Top Three Things to Read After Watching Netflix’s the Umbrella Academy

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Umbrella Academy

If you are anything like me, you finished the Umbrella Academy in under 4 days. But what’s next? Well here are three graphic novels that are similar to Umbrella Academy, both the show and the original graphic novel from publisher Dark Horse Comics and creative team Gerard Way and Gabriel Bá. 

All of the books on this list occupy a space that I think Netflix’s Umbrella Academy fully embraced, i.e. the “Super Hero Adjacent” space. Was Netflix’s the Umbrella Academy a superhero show? Kind of. And if you were jonesing for your next hit of quality Netflix Marvel shows this definitely hit the spot. On the other hand, if you are incredibly tired of the endless MCU melodrama you still probably enjoyed aspects of the Umbrella Academy, even if super heroics is not necessarily your thing. The “Super Hero Adjacent” media is real, but still easy to miss.

1. Y: The Last Man by Brian K. Vaughan and Pia Guerra 

Umbrella Academy

Yorrick Brown is your average ordinary bro, like very average. Until one day a catastrophe occurs and Yorrick as well as his helper monkey, Ampersand, become the last two living creatures on Earth with a Y chromosome. Now Yorrick is the last man on Earth and all he wants to do is find his way to his estranged girlfriend.  Even though it may sound like a sweet deal to be the last man in a world full of women Yorrick is going to find out just how fragile our society and his male ego really are. This is a self-contained 60 issue run from Vertigo comics with a very steady creative team features excellent and introspective writing from Brian K. Vaughn as well as amazing pencil work from Pia Guerra. I cried so hard in issue 60, no spoilers but you will too.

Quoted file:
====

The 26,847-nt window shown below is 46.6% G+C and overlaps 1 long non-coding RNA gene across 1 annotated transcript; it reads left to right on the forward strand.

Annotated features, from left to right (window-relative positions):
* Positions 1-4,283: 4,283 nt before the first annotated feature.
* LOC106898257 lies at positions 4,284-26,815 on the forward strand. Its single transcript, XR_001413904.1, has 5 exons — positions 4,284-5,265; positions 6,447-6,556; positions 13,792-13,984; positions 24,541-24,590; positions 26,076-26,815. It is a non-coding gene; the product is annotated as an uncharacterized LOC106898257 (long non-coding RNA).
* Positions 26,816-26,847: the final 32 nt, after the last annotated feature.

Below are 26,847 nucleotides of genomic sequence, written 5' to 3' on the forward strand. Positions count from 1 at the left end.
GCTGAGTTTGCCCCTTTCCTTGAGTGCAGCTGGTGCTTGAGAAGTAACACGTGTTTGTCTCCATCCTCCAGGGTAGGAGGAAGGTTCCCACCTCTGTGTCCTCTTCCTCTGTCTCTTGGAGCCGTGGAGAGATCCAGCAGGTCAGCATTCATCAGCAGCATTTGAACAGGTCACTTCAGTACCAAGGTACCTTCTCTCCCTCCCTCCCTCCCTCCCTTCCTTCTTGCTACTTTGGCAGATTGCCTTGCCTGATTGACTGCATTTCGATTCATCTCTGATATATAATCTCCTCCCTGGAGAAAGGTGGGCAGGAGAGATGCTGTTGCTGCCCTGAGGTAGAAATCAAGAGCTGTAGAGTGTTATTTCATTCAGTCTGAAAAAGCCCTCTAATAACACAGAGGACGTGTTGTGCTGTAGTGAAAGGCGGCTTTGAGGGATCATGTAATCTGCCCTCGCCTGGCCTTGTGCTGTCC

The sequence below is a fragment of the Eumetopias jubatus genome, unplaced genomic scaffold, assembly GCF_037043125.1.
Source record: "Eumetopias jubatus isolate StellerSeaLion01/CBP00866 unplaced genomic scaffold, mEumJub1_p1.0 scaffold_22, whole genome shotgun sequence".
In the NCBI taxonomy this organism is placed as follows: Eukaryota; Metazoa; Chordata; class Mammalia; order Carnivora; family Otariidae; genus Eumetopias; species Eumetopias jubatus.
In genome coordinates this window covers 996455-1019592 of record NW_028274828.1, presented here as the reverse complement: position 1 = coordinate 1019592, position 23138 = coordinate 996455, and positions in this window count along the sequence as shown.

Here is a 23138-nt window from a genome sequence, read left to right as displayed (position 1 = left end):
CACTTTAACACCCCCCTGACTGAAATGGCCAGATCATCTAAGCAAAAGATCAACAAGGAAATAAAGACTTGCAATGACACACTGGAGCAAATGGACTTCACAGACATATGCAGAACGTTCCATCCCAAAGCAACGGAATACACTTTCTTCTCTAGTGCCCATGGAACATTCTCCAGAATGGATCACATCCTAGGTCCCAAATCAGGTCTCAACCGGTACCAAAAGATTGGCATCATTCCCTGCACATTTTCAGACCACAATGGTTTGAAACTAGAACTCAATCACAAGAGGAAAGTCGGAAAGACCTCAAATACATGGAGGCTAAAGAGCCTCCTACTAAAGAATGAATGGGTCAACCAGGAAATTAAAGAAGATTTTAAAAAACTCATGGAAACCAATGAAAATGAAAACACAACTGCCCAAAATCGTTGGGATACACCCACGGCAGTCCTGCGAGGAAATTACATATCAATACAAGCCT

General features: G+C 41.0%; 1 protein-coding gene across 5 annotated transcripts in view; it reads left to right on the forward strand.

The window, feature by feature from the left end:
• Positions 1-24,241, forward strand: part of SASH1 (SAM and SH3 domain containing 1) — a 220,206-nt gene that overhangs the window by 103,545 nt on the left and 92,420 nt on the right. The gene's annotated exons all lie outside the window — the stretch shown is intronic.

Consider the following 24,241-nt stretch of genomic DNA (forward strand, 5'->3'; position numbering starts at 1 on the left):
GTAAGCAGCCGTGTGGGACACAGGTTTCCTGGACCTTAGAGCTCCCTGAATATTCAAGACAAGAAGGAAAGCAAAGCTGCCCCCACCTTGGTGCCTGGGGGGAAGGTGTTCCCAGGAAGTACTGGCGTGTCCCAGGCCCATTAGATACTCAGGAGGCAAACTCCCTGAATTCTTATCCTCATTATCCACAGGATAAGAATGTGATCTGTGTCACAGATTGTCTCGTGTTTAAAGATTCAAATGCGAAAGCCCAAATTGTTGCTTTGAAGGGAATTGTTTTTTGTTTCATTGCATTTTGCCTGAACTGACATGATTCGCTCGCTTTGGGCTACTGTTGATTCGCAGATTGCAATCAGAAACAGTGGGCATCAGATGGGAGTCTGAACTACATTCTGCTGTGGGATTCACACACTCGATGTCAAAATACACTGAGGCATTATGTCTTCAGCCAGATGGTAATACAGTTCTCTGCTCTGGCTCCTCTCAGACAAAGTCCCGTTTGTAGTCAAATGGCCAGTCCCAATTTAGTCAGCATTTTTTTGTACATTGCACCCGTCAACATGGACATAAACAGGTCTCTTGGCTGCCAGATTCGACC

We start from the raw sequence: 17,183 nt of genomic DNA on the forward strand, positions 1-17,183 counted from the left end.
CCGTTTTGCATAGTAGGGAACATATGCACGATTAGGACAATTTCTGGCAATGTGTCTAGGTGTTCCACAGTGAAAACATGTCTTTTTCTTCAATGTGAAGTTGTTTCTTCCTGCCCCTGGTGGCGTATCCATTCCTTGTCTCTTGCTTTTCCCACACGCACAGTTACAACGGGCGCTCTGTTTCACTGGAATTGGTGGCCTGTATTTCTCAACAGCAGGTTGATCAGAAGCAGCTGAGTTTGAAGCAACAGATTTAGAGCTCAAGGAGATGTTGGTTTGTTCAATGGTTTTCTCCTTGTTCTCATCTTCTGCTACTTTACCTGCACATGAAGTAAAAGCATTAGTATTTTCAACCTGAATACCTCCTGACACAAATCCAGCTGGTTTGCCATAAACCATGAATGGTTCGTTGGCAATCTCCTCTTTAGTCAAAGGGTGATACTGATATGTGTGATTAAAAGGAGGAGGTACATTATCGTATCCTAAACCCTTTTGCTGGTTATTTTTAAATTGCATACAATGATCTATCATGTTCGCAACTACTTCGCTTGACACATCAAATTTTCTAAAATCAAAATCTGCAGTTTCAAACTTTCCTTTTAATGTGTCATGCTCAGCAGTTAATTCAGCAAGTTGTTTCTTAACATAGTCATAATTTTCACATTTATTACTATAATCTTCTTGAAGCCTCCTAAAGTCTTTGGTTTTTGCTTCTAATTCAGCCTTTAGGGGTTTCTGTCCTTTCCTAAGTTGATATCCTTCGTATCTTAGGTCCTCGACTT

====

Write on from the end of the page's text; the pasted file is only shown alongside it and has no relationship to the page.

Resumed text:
This is definitely not a story about superpowers but instead, it is a story following a mysterious event and then lots of adventure. Yorrick stumbles into one crazy situation after another and though super heroics are never present, extraordinary action and events do take place.

2. Fables by Bill Willingham and Mark Buckingham

The nursery rhymes and tall tales you heard as a kid are just that right, tall tales? Maybe not, join Snow White and Bigby Wolf, the Deputy Mayor and Sheriff of “Fabletown,” and a small enclave of escaped children’s fable characters who were driven out of their homeland by a mysterious “Adversary.” The group must now make their way in our mundane world. The Fables adjust to life in New York City and pine for their lost home. Will they ever find out who the Adversay is, let alone defeat him? With another consistent creative team in Bill Willingham and Mark Buckingham you can read the entire 22 volume from Vertigo Comics contained story to find out.

None of these characters wear capes but there is definitely out of this world mystery and intrigue combined with moments and flashes of all out action and suspense. What really connects this series to Umbrella Academy is Fables use of suspense. The initial arc that teases out the mystery of the Adversary along with an eventual clash between the two camps that really keeps the reader coming back for more.

3. Ex Machina by Brian K Vaughn Karl Story, Tom Feister, and Tony Harris

Wait, is this, another Brian K. Vaughn project? Yes, it is. This time we are taken readers to a New York where the city’s sole super hero, “The Great Machine,” has retired from stopping muggers to take on an even more thankless role, perhaps the most thankless role in the city.

The Great Machine becomes the mayor of New York City and this comic takes a turn from the West Coast Avengers to the West Wing. Vaughn and his collaborator, artist Tony Harris, navigate a 10 volume journey that is definitely three parts political drama to every one part super heroics.

Even though the “Great Machine” is a presence in the mythos of Vaughn’s political story it remains more a colorful piece of the backstory as opposed to being at the forefront of Mayor Hundred’s journey. This story may relate the most to Umbrella Academy because it is definitely a story of a hero in decline, however, it is also the story of a politician on the rise. The book deals well with the different types of power that dominate Hundred’s life: his superpower, his political power and the pragmatic power that lies somewhere between the first two.